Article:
Four or so things we found interesting about Qualcomm's Snapdragon 888, its latest 5G chip for high-end Androids

Samsung 5nm, Cortex-X1, integrated... wait, let's not give it all away


Qualcomm this week unveiled the Snapdragon 888, its latest flagship system-on-chip destined to power next year's top-end Android smartphones.

It's usually around this time of the year the US giant tears the covers off another Snapdragon 800-series part, such as the 865 in 2019. The 888 is a continuation of this series. Here are a few things about the system-on-chip that caught our eye...

It's fabricated by Samsung using a 5nm process. Qualcomm said it decided to go with Samsung for the 888 rather than TSMC. We could speculate why: TSMC is probably all booked up with orders from Apple, Nvidia, AMD, and others.

It's the first commercial chip to use the Arm Cortex-X1. Qualcomm has licensed a collection of Arm-designed CPU cores for the 888, including the Cortex-X1, which marks its first use in a commercial product, Qualy said. The CPU cluster, dubbed the Kryo 680, is arranged as follows:

  • A lone Cortex-X1 clocked up to 2.84 GHz. This is the big beefy engine of the system-on-chip that wakes up to handle intensive app threads before going back to sleep again to save battery power. It has a 1MB L2 cache. Qualcomm was a bit coy about the sizes of its L1 caches in all of its cores, perhaps because Apple's top-end Arm-compatible A14 mobile chip includes an incredible 128KB of L1 data and 192KB of L1 instruction cache per CPU core, giving it a significant edge over its rivals, particularly when doing things like interpreting JavaScript in webpages. Arm says its Cortex-X1 typically has 64KB of L1 data and 64KB of L1 instruction cache.
  • Three Cortex-A78 cores clocked up to 2.4 GHz, and each with 512KB of L2 cache. These take on other heavy app workloads.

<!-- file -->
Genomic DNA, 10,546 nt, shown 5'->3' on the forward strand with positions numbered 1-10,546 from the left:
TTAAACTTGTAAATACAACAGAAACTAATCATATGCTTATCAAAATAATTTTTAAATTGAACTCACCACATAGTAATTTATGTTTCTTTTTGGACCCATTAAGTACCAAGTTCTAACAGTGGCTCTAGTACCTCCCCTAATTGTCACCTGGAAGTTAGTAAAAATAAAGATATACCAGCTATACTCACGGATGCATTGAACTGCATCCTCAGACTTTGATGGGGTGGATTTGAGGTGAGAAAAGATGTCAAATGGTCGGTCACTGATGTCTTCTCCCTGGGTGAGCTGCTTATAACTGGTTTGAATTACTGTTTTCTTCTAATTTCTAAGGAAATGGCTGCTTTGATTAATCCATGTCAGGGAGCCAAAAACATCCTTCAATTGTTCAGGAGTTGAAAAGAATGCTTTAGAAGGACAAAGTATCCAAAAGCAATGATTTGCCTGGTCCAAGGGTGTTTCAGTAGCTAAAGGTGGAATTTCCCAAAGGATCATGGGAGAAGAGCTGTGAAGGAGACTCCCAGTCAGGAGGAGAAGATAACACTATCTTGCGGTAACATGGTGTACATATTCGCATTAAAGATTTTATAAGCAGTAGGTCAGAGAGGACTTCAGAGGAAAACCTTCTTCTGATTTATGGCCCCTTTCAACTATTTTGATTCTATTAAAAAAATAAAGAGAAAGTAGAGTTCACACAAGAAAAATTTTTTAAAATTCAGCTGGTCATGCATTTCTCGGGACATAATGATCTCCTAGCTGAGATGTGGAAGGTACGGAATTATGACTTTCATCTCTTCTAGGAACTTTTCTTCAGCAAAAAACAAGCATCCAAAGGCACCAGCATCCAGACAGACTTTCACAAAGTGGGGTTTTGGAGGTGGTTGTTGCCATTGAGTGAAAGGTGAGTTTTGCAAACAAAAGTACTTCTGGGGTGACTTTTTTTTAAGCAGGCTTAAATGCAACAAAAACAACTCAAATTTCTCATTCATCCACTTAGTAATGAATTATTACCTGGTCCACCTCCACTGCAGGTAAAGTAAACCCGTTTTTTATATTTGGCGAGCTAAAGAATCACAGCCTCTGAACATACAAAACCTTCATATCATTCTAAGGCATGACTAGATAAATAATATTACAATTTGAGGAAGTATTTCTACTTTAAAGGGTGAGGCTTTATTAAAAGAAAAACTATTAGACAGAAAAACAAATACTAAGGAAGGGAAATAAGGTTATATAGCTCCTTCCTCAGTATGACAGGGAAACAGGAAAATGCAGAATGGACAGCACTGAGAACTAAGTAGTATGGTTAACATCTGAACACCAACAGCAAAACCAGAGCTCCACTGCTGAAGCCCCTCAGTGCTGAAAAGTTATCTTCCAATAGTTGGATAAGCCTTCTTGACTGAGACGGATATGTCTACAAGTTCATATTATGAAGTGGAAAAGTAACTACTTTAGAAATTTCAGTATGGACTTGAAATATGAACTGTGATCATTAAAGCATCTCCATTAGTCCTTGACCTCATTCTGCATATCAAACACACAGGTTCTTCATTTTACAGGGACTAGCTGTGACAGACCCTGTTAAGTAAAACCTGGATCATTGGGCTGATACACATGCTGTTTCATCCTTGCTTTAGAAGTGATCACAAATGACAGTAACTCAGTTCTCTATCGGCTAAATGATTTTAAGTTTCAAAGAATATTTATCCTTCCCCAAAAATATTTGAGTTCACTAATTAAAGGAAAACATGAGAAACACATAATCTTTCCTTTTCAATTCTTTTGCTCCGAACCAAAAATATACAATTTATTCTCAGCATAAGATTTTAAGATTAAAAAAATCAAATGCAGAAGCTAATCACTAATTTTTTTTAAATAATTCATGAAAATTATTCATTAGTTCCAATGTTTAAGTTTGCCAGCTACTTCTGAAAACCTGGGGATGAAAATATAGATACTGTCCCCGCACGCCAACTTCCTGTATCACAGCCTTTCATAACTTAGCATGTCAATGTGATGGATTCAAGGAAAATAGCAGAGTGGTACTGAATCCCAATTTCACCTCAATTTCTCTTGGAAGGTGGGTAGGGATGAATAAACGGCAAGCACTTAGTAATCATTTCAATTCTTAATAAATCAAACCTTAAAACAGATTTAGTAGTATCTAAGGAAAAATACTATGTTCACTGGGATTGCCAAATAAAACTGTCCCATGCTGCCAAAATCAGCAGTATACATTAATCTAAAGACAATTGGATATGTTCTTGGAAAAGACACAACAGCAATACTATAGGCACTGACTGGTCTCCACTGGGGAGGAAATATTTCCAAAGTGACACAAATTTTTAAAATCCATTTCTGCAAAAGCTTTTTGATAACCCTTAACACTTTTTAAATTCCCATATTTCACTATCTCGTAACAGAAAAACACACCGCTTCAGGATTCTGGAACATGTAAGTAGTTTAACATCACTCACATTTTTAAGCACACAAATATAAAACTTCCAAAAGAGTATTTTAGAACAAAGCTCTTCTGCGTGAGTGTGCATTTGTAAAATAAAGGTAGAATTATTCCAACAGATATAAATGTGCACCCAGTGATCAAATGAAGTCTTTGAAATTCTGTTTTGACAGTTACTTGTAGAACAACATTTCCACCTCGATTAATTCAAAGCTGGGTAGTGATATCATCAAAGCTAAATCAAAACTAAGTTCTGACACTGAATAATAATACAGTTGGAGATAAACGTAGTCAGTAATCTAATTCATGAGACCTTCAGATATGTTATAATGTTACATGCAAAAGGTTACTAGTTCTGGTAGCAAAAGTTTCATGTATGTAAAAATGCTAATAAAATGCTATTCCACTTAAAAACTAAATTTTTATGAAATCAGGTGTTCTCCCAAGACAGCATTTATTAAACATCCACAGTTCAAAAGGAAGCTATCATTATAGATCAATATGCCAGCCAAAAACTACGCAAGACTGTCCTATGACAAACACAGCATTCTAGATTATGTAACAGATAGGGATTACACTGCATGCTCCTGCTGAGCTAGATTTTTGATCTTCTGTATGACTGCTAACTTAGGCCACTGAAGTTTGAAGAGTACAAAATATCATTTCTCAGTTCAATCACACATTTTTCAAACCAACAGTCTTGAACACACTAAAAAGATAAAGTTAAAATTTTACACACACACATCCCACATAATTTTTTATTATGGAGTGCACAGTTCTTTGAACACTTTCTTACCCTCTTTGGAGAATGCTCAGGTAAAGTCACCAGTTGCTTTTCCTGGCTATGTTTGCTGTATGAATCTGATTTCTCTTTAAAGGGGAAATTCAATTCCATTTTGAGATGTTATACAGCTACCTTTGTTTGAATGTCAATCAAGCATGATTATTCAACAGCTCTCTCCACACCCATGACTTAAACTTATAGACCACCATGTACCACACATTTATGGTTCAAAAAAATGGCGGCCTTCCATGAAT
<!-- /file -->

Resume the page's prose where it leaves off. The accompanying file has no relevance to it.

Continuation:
• Four Cortex-A55 cores clocked up to 1.8 GHz, and each with 128KB of L2 cache. These lightweight CPUs run non-intensive application software without drawing too much battery power, ideally.
  • There's also 4MB of L3 cache, and a system cache of 3MB.

It ships with a type-1 hypervisor. Qualcomm has whacked another layer of security on its Snapdragon, and you'd be forgiven for losing track of what's available. We're told by Qualcomm the 888 ships with a type-1 hypervisor, presumably in its firmware, that can "isolate data between apps and multiple operating systems on the same device." The idea being you can potentially run your company work in one guest OS, and do personal stuff in another guest, and keep it separate – or even run apps in their own separate guest environments.

This is apparently separate from the Qualcomm Trusted Execution Environment, which is built on Arm's TrustZone technology, which tries to run low-level bits of code, such as cryptography for authentication, in enclaves isolated from other software running on the system-on-chip. And then there's the Secure Processing Unit that also isolates snippets of code using Qualcomm-designed hardware. And then there's the Qualcomm Wireless Edge Services, which monitor connections between apps and remote services to ensure they are and remain secure.

It has a built-in 5G connectivity. The 888 includes an integrated Qualcomm X60 modem-RF block that can do mmWave and sub-6GHz 5G with carrier aggregation, maxing out at 7.5Gbps down and 3Gbps up, according to Qualy – and depending on your network, location, and coverage, of course. It can juggle multiple SIM cards with 5G around the world. It also includes a Wi-Fi 6 and 6E controller, and support for Bluetooth 5.2 with dual antennas. The integration of all this on the same system-on-chip, as opposed to discrete components, saves space on the phone's circuit board – leaving more space for a bigger battery – and should help reduce power drain at least a little.